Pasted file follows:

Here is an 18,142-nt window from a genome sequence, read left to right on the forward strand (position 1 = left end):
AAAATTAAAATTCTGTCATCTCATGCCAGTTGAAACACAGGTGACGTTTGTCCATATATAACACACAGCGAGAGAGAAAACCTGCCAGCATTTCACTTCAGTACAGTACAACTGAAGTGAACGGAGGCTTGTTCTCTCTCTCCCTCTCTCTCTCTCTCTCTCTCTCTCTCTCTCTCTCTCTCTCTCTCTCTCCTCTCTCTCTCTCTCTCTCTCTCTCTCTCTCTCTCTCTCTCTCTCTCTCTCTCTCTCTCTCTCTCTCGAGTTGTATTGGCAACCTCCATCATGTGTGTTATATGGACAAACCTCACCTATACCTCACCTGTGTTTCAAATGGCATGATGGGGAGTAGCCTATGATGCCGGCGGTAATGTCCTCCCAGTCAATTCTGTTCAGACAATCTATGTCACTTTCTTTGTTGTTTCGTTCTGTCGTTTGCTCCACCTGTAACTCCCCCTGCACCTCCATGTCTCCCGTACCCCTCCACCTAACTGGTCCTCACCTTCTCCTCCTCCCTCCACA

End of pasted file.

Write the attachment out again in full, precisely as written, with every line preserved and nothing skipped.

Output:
Here is an 18,142-nt window from a genome sequence, read left to right on the forward strand (position 1 = left end):
AAAATTAAAATTCTGTCATCTCATGCCAGTTGAAACACAGGTGACGTTTGTCCATATATAACACACAGCGAGAGAGAAAACCTGCCAGCATTTCACTTCAGTACAGTACAACTGAAGTGAACGGAGGCTTGTTCTCTCTCTCCCTCTCTCTCTCTCTCTCTCTCTCTCTCTCTCTCTCTCTCTCTCTCTCTCCTCTCTCTCTCTCTCTCTCTCTCTCTCTCTCTCTCTCTCTCTCTCTCTCTCTCTCTCTCTCTCTCTCGAGTTGTATTGGCAACCTCCATCATGTGTGTTATATGGACAAACCTCACCTATACCTCACCTGTGTTTCAAATGGCATGATGGGGAGTAGCCTATGATGCCGGCGGTAATGTCCTCCCAGTCAATTCTGTTCAGACAATCTATGTCACTTTCTTTGTTGTTTCGTTCTGTCGTTTGCTCCACCTGTAACTCCCCCTGCACCTCCATGTCTCCCGTACCCCTCCACCTAACTGGTCCTCACCTTCTCCTCCTCCCTCCACA